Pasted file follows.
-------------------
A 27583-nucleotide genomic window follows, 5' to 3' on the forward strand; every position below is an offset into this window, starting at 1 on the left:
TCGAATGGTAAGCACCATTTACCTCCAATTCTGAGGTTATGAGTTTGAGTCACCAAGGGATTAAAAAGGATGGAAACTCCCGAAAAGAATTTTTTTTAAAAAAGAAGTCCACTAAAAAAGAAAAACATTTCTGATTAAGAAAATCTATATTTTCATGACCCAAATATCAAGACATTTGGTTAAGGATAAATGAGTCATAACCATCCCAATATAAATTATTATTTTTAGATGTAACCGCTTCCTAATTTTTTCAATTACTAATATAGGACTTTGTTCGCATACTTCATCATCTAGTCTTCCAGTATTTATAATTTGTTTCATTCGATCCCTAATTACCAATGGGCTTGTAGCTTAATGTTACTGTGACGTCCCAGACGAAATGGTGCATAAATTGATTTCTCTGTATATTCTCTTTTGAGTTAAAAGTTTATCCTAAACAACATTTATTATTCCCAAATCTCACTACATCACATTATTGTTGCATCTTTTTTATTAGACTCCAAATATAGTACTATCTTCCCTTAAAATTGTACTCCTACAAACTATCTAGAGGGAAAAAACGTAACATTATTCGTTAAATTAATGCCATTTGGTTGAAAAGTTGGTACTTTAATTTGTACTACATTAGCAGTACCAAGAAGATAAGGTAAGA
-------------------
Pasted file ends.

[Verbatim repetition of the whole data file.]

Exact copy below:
A 27583-nucleotide genomic window follows, 5' to 3' on the forward strand; every position below is an offset into this window, starting at 1 on the left:
TCGAATGGTAAGCACCATTTACCTCCAATTCTGAGGTTATGAGTTTGAGTCACCAAGGGATTAAAAAGGATGGAAACTCCCGAAAAGAATTTTTTTTAAAAAAGAAGTCCACTAAAAAAGAAAAACATTTCTGATTAAGAAAATCTATATTTTCATGACCCAAATATCAAGACATTTGGTTAAGGATAAATGAGTCATAACCATCCCAATATAAATTATTATTTTTAGATGTAACCGCTTCCTAATTTTTTCAATTACTAATATAGGACTTTGTTCGCATACTTCATCATCTAGTCTTCCAGTATTTATAATTTGTTTCATTCGATCCCTAATTACCAATGGGCTTGTAGCTTAATGTTACTGTGACGTCCCAGACGAAATGGTGCATAAATTGATTTCTCTGTATATTCTCTTTTGAGTTAAAAGTTTATCCTAAACAACATTTATTATTCCCAAATCTCACTACATCACATTATTGTTGCATCTTTTTTATTAGACTCCAAATATAGTACTATCTTCCCTTAAAATTGTACTCCTACAAACTATCTAGAGGGAAAAAACGTAACATTATTCGTTAAATTAATGCCATTTGGTTGAAAAGTTGGTACTTTAATTTGTACTACATTAGCAGTACCAAGAAGATAAGGTAAGA